Something Borrowed: Giving Away Our Dreams

For some reason or other, we can tend to deny ourselves the things we want in life. And we can tend to sabotage our best chances of seeing those dreams come to fruition.

One of my mother’s and my favorite movies is Something Borrowed. If you haven’t seen it, I highly recommend it. It’s based on a novel by the same name—though I liked the film better (a first for me). The film follows the story of two lifelong best friends. One, Darcy, is outgoing, bubbly, and flirty. The other, Rachel, is mousy, studious, and lacking confidence. Maybe the contrast between the two of them is too stereotypical, but it paints a picture we all see growing up.

The gist of the story is that Rachel befriends a fellow (and very cute) law school student. There are clearly feelings there (between both of them). As they near graduation, Dex asks Rachel out to celebrate. Rachel’s lack of self-confidence causes her not to realize he clearly intends it to be a date, and when Darcy shows up (flirty as ever), she completely self-implodes. She ends up making an excuse to go home early, leaving a confused Dex to hang out with Darcy.

Flash forward a few years: Darcy and Dex are engaged, and Rachel passively helps Darcy plan her wedding. Once Darcy was added to the equation, Rachel thought she couldn’t compete and, thus, removed herself from the situation instead of fighting for what she wanted.

No one would really be that much of a pushover, right? Well, I’ve seen it in my own life, and my mother recently called to tell me about witnessing a Something Borrowed situation in real life. She had watched a young coworker fall into the same trap, encouraging another girl to go out with a guy she clearly liked.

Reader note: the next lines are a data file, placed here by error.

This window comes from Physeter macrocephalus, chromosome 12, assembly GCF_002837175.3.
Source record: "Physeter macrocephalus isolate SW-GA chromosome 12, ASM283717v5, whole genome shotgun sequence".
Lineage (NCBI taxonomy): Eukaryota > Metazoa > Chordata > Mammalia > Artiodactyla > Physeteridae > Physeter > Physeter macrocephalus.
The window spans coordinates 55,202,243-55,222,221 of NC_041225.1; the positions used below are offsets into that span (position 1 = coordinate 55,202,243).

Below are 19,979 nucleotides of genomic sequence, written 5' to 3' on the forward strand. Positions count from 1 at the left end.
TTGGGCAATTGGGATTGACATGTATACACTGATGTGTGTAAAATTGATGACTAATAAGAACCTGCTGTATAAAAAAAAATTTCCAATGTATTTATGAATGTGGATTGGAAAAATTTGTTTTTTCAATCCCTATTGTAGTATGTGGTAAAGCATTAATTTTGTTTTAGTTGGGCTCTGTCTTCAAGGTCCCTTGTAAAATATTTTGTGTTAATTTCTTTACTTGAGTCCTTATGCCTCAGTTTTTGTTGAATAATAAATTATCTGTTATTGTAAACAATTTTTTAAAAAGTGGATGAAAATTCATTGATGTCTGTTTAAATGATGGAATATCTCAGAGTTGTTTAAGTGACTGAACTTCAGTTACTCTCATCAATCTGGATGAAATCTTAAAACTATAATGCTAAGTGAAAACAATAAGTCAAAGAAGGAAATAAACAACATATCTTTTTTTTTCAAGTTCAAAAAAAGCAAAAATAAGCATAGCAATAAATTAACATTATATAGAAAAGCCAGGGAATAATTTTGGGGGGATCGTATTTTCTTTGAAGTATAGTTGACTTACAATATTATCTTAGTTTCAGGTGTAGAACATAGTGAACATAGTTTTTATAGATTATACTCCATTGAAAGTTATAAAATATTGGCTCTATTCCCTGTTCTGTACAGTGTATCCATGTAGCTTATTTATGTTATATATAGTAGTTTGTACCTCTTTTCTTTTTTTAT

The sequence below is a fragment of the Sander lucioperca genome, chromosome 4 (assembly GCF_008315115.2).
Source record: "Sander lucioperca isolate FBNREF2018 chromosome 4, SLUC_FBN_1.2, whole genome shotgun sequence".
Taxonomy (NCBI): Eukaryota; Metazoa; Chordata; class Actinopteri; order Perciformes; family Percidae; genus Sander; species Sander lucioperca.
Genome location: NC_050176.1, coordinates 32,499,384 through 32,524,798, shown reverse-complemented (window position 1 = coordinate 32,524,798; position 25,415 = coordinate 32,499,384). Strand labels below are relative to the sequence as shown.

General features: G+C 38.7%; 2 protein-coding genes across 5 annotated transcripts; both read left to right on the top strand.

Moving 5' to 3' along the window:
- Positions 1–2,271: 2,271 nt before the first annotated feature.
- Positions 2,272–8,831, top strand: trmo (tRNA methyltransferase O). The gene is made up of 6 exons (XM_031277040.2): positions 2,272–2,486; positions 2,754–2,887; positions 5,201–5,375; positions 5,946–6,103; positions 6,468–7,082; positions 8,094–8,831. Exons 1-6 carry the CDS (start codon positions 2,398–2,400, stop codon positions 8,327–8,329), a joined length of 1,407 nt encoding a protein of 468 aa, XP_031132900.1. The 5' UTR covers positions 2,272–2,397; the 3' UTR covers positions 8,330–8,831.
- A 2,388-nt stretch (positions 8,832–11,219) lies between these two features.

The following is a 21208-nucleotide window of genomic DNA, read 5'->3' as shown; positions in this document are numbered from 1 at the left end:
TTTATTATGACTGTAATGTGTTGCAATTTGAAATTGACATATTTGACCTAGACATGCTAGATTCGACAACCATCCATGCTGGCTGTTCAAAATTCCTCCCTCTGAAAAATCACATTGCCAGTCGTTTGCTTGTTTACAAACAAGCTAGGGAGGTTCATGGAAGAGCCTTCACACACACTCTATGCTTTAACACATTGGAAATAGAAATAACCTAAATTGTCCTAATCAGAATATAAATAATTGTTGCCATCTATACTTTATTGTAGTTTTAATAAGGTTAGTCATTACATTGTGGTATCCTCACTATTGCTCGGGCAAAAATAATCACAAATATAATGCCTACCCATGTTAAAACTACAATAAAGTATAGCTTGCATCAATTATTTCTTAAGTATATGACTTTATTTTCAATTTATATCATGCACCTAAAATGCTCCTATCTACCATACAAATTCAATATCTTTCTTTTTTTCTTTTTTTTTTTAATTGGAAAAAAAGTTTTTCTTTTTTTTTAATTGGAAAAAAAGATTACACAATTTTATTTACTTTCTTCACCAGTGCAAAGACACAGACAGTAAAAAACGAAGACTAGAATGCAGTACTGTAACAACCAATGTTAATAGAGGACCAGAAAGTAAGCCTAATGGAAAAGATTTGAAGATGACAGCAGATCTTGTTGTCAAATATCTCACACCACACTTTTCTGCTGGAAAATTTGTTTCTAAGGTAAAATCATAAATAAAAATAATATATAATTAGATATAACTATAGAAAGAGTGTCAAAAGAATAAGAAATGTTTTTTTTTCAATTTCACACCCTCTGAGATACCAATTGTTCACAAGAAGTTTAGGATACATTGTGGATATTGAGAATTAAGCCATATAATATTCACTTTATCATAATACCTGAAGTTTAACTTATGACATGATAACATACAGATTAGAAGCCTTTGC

Why do we do this to ourselves? I think we get scared when our dreams actually seem within reach, and so when competition appears, we practically hand our dreams over. It’s like we’re saying, “Oh, right. I knew this was too good to be true. Here you go.”

And this doesn’t have to be about a guy. We can do this with career goals, in friendships, and in all aspects of our lives.

If you want something in life, you have to know that you deserve it. You have to ask for it. You have to pursue it. It will most likely not be handed to you. You have to fight for it.

You’re not a bad person if you speak up. If you want a chance to work on a dream project at work, but it’s been given to someone else, it doesn’t hurt to ask to join or to ask for a similar project in the future. If someone else develops feelings for the person you have feelings for, you’re not wrong to be honest with the other girl and pursue those feelings.

Unfortunately, sometimes when we want something, it means someone else won’t get it. A promotion. A contest. A romantic interest.

If you’re anything like me, winning any one of those things—particularly if you know the others competing with you—can cause massive amounts of guilt. But you know what? Don’t feel guilty. Those competitors will win other competitions that you won’t. They will see other dreams and goals accomplished—if they fight for them.

Worry about your own goals. Fight for what you want—because no one else will. People cannot read your mind. Not your boss. Not your boyfriend. Not your friends. Not your crush.  You have to speak up and state clearly:

This is how I feel.
This is what I want.

If you’re too afraid to speak up and be honest about what you want, you may wake up in a few years planning a wedding for someone else. One that could have been yours.

Don’t leave the dinner early. Stay and fight.

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